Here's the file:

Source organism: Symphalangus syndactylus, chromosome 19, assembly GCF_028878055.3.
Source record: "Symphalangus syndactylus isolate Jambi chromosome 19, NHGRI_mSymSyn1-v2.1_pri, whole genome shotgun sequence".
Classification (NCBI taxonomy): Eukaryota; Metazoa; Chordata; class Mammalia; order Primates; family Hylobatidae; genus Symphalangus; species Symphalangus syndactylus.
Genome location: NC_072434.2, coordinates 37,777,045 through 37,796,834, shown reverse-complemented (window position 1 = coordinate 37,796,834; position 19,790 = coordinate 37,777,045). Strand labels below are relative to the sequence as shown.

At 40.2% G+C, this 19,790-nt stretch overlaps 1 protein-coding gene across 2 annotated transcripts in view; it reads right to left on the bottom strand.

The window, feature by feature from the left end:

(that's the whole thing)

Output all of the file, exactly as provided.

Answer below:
Source organism: Symphalangus syndactylus, chromosome 19, assembly GCF_028878055.3.
Source record: "Symphalangus syndactylus isolate Jambi chromosome 19, NHGRI_mSymSyn1-v2.1_pri, whole genome shotgun sequence".
Classification (NCBI taxonomy): Eukaryota; Metazoa; Chordata; class Mammalia; order Primates; family Hylobatidae; genus Symphalangus; species Symphalangus syndactylus.
Genome location: NC_072434.2, coordinates 37,777,045 through 37,796,834, shown reverse-complemented (window position 1 = coordinate 37,796,834; position 19,790 = coordinate 37,777,045). Strand labels below are relative to the sequence as shown.

At 40.2% G+C, this 19,790-nt stretch overlaps 1 protein-coding gene across 2 annotated transcripts in view; it reads right to left on the bottom strand.

The window, feature by feature from the left end: